Fed chairman Ben Bernanke made it official this morning: He thinks it would be a good idea for Congress to approve some sort of fiscal stimulus package to aid the ailing U.S. economy this year. And for a guy who tries really hard to avoid taking the sort of political stands that his predecessor Alan Greenspan did, Bernanke made it strikingly clear that he disagrees with the argument put forward by some Republican lawmakers that any stimulus package should include the extension of President Bush’s tax cuts, most of which are set to expire after 2010.
“I agree that fiscal action could be helpful in principle, as fiscal and monetary stimulus together may provide broader support for the economy than monetary policy actions alone,” Bernanke told the House Budget Committee. But his approval was conditioned on just what form that fiscal action takes:
[A]ny program should be explicitly temporary, both to avoid unwanted stimulus beyond the near-term horizon and, importantly, to preclude an increase in the federal government’s structural budget deficit. As I have discussed on other occasions, the nation faces daunting long-run budget challenges associated with an aging population, rising health-care costs, and other factors. A fiscal program that increased the structural budget deficit would only make confronting those challenges more difficult.
So what does that leave? Mainly the things that Congressional Democrats have been talking about: A one-time tax rebate, an extension of unemployment benefits, temporary aid to the states, an increase in food-stamp benefits. (The Congress Budget Office published a 35-page pdf rundown of the possibilities Tuesday.) These are all measures designed not to change people’s incentives or long-run behavior, but simply to shove more money into Americans’ pockets during an economic tough spot. It is, thus, an entirely Keynesian approach.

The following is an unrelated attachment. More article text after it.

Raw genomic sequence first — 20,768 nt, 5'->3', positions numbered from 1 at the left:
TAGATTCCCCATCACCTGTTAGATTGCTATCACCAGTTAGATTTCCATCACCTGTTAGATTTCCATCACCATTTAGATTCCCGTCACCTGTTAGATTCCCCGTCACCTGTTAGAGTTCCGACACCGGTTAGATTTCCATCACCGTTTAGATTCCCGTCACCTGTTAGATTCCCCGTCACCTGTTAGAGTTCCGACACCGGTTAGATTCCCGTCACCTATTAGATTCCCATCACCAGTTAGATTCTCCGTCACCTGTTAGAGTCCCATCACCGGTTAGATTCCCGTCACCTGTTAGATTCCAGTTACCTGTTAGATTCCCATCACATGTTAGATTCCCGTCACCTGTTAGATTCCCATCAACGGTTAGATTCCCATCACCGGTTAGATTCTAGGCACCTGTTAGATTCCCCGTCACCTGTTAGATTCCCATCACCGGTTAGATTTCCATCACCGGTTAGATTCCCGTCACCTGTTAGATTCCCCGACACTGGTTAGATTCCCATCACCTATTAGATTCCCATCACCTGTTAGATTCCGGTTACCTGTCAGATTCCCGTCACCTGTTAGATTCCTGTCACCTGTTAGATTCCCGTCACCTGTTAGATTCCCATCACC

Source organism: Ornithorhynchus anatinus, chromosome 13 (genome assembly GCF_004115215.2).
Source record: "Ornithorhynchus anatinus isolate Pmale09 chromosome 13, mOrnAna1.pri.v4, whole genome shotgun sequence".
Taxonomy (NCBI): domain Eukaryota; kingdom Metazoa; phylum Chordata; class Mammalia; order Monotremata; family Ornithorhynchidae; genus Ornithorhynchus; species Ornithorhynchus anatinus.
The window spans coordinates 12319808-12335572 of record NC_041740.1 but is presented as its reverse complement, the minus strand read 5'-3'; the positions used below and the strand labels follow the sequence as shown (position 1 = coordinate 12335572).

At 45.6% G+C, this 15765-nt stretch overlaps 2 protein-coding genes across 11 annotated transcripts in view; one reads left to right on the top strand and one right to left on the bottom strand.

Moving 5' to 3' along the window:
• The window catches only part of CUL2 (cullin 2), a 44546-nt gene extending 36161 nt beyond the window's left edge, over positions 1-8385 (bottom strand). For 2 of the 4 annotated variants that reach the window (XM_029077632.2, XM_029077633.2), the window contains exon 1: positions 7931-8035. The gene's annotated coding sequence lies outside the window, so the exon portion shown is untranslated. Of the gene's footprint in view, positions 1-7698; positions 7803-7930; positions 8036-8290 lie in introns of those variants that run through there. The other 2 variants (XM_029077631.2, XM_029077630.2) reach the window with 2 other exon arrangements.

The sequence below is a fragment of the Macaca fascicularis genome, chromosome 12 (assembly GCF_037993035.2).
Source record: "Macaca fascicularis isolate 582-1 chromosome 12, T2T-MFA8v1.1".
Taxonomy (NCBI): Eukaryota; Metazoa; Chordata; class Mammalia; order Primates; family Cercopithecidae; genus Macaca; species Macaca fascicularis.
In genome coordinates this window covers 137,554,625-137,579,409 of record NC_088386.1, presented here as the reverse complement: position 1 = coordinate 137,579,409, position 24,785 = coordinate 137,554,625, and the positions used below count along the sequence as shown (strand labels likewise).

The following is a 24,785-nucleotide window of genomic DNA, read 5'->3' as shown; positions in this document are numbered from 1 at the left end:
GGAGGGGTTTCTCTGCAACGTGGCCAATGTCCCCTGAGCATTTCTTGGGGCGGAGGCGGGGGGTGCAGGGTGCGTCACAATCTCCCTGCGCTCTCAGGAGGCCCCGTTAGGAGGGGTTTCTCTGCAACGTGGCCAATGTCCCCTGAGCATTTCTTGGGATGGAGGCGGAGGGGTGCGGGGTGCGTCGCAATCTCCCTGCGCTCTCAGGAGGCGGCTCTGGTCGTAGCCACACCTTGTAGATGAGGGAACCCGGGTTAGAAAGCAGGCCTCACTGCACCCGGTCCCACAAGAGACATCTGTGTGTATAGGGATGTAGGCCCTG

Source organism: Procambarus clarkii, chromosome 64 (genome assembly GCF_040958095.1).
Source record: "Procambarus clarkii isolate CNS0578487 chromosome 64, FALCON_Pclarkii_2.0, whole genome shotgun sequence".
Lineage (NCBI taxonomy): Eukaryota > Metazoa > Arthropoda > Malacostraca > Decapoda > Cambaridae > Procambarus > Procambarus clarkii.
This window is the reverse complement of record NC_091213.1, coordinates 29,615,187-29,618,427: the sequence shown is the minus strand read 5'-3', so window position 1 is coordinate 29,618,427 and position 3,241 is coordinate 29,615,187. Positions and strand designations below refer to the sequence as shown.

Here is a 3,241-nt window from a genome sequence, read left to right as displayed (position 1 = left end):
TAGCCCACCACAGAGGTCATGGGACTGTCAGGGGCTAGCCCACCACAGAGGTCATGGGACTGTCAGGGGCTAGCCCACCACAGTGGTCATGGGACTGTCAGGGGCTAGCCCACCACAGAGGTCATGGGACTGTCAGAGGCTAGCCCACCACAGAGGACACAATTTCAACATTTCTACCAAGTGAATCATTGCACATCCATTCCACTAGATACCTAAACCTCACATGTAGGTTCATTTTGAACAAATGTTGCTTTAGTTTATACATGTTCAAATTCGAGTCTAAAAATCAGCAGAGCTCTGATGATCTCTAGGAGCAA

Which is interesting, because Bernanke is a Republican appointee, and Republican economic rhetoric of the past 30 years has generally denied that Keynesian economics works at all.
A core assumption of Keynesianism is that people are short-sighted and a little stupid. Throw some money at them–even if you’re planning to take it back later in the form of higher taxes–and they’ll go out and spend it.
Starting in the mid-1970s, as the Keynesian economic policies then embraced by both parties seemed to founder, a few Republican rebels (the supply-siders) began arguing that, in fact, people are pretty forward-looking, and economic policy should be about creating long-term incentives for work and investment–mainly by permanently reducing the taxation of both. This has since become Republican orthodoxy.
But the dirty little secret is that the serious economists who work in Republican administrations, while they generally agree with that long-term approach, still think there’s something to Keynesianism too. (Greg Mankiw, Bernanke’s predecessor as the chairman of President Bush’s Council of Economic Advisers, even used to have a dog named Keynes.) They believe that over the short-term people can be short-sighted and stupid enough to respond to temporary fiscal stimulus, and that using such stimulus to ease or avert recession is a good idea. They generally keep such opinions to themselves while they’re in Washington, or they hide them somewhere deep in the annual Economic Report of the President.
Now, though, Ben Bernanke is in a nominally nonpartisan job and is saying what he thinks. Which is that temporary stimulus can work, and that Republican claims that extending the Bush tax cuts years into the future would help the economy now are bunk.
Update: Now President Bush has joined the club.